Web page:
A recent dispute between an importer and U.S. Customs and Border Protection (CBP) serves as a stark reminder that the “substantial transformation” test used to determine the country of origin of imported goods is far from straightforward. As a result, gray areas abound, due in part to inconsistent precedent and a case-by-case approach to these determinations.
The decision by the Court of International Trade (CIT) in Cyber Power Systems (USA) Inc. v. United States (Slip Op. 20-130 (Ct. Int'l Trade 2020)) concerns merchandise that CBP excluded from entry into the U.S. because it believed the importer, Cyber Power Systems, was attempting to designate an incorrect country of origin. CIT denied Cyber’s motion for a preliminary injunction in favor of moving forward with the trial.
In light of this uncertainty regarding the substantial transformation test, it’s imperative that companies determine the correct country of origin before shipment. Doing so will not only help avoid detentions at the border and costly, time-consuming litigation to resolve such issues; the analysis could also lead to opportunities to obtain lower import duties and improve your bottom line.
The products at issue in the case, specifically uninterruptible power supplies and surge voltage protectors, were manufactured using hundreds of components that mostly originated in China and were assembled into finished products in the Philippines. While CBP maintains that the finished merchandise is of China origin, Cyber argues that a substantial transformation occurred in the Philippines, resulting in new and different articles of Philippine origin.
From the start, Cyber’s perfunctory responses to CBP appear to have exacerbated a disagreement that could have been resolved out of court if the importer had initially put in the effort to clearly and consistently make its points directly to CBP. Prior to filing suit, Cyber actually made a verbal prior disclosure to CBP about the issue (prompted by an investigative journalist’s discovery of “Made in China” labels under the products’ “Made in Philippines” labels). However, following that discussion, CBP sent two requests for information to Cyber before receiving Cyber’s final prior disclosure. This failure to respond in a prompt and timely fashion set the tone for the rest of the negotiations with CBP. The agency decided that it disagreed with Cyber’s assertion that the country of origin is the Philippines, issued a notice of action informing Cyber that the products are of China origin, and raised the duties owed accordingly. In its response, Cyber provided information about the relevant manufacturing steps that contradicted the facts in its prior disclosure, undermining CBP’s trust and further clouding the issue by calling into question the accuracy of the facts presented.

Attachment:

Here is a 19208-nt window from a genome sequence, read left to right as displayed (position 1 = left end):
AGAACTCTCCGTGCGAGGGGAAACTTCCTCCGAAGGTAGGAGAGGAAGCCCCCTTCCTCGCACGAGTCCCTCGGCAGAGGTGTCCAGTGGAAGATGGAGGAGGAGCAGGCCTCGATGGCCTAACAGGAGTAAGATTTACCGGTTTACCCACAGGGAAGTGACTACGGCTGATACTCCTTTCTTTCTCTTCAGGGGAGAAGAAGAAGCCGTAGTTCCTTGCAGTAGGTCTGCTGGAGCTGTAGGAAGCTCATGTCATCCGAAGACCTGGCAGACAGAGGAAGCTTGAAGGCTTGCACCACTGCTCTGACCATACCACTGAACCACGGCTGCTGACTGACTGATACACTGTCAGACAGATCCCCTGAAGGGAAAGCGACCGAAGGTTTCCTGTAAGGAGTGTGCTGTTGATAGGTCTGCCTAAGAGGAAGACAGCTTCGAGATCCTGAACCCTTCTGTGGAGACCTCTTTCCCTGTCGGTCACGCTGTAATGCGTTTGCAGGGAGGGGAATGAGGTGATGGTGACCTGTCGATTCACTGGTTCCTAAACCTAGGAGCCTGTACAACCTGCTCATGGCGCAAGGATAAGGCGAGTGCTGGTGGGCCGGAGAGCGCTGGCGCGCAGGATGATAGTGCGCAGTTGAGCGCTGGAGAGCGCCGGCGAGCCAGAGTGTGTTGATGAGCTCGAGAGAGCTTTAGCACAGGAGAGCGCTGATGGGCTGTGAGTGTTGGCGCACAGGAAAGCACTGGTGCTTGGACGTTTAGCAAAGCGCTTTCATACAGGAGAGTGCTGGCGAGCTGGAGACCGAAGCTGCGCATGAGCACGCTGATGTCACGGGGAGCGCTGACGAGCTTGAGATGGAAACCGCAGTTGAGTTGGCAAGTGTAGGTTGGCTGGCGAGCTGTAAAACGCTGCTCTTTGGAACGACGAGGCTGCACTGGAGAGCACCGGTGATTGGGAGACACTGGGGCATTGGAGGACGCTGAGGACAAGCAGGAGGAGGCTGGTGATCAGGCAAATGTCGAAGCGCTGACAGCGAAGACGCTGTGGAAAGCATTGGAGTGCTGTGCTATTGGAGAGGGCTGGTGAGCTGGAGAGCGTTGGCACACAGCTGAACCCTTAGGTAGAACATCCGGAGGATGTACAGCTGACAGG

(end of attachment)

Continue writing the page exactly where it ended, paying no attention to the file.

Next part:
Cyber actually chose to ignore CBP’s decision, and continued to enter the merchandise as Philippine-origin. Then CBP detained an entry of the merchandise. When Cyber refused to change the country of origin to China, CBP excluded the merchandise. Cyber filed a protest without including the related documents, explaining that the information is available to CBP on request, further delaying the agency’s review and ultimate resolution of the matter. In response to follow-up questions from CBP, Cyber admitted that the protest also contained inaccurate manufacturing information that needed to be corrected. CBP rejected the protest, and Cyber subsequently filed suit at the CIT, followed by a motion to grant a preliminary injunction to allow its merchandise to enter the U.S.